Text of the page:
News Tip: ECU working to conserve water; faculty experts available to discuss drought
(Oct. 23, 2007)
On Oct. 22, N.C. Governor Mike Easley asked North Carolinians to cut their water use in half by Oct. 31 to conserve this valuable resource during the state’s continuing drought. He has dubbed this push for conservation, “Operation Halve-It.”
At East Carolina University, staff members continue to implement measures to reduce the water used on campus. According to George Harrell, senior associate vice chancellor for campus operations, the following steps have been taken:
• Lawn watering has ceased on campus, except for new plants that need intermittent watering for about 30 days to survive and begin establishing a root system.
• The water wall and the cloud machine near Joyner Library along with the outside recreational pool at the Student RecreationalCenter are all off line. The pools at Minges Coliseum and the indoor pool at the Student Rec Center are used for academic classes and remain open.
• The hanging baskets on campus will be minimally maintained through Homecoming events this weekend and “then will be on their own,” he said.
• All campus vehicle washing has ceased, except for refuse trucks.
• Washing building exteriors has ceased, except, if needed, to remove graffiti.
• Low-flow shower heads had already been installed in all but one residence hall. All other showers are being checked to assure proper water flow.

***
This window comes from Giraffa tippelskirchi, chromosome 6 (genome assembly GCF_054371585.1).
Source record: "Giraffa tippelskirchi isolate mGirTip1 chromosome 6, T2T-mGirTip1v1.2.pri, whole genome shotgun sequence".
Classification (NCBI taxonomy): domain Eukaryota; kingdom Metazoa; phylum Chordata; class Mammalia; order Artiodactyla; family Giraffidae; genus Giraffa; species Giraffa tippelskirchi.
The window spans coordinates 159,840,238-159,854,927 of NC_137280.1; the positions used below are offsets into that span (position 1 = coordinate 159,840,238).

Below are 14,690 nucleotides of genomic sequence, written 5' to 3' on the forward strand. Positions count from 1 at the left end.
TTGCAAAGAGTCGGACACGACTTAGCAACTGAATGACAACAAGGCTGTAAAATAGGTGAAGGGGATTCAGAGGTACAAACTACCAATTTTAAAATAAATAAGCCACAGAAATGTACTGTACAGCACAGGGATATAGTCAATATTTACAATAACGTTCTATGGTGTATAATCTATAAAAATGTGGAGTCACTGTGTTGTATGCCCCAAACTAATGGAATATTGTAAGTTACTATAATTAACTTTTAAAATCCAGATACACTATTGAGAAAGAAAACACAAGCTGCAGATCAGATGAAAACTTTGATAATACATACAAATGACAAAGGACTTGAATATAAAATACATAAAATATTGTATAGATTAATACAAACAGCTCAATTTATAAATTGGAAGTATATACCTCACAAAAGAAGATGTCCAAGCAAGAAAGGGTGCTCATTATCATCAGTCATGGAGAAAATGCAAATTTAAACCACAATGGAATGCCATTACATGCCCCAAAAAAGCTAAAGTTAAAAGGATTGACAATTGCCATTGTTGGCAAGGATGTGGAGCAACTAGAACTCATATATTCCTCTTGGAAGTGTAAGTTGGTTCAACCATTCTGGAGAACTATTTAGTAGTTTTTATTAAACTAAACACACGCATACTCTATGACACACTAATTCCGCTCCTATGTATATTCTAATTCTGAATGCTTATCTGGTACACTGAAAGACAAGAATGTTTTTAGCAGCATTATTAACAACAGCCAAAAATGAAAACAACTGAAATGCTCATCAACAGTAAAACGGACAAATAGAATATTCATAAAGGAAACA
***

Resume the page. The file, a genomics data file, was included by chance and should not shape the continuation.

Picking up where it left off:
• Work orders concerning “drips” are being given priority handling.
Harrell can be reached at (252) 328-6858 or email@example.com.
Also, ECU has faculty experts who can talk about the drought and its effect on eastern North Carolina and the southeastern United States.
• Dr. Scott Curtis, assistant professor of geography and assistant director for the Center for Natural Hazards Research. He can speak on the El Niño and La Niña climate states and their impact on extreme precipitation events, which include hurricanes and drought. His research also focuses on tropical climate variability with emphasis on precipitation and the El Niño-Southern Oscillation (ENSO). He can be reached at (252) 328-2088 firstname.lastname@example.org.
• Dr. Mike O’Driscoll, assistant professor of geology. His research focuses on wetlands, rivers and ground water systems in North Carolina’s coastal plain and the effects of urbanization on river-groundwater interactions in the region. He can be reached at (252) 328-5578 or email@example.com.
• Dr. Richard Spruill, associate professor of geology, has been studying eastern North Carolina’s groundwater system for almost 20 years. A hydrogeologist, Spruill has worked with regional municipalities regarding their water resources for years and is working with Greenville Utilities on a project to help recharge the groundwater in the region. He can be reached at (252) 328-4399 or firstname.lastname@example.org.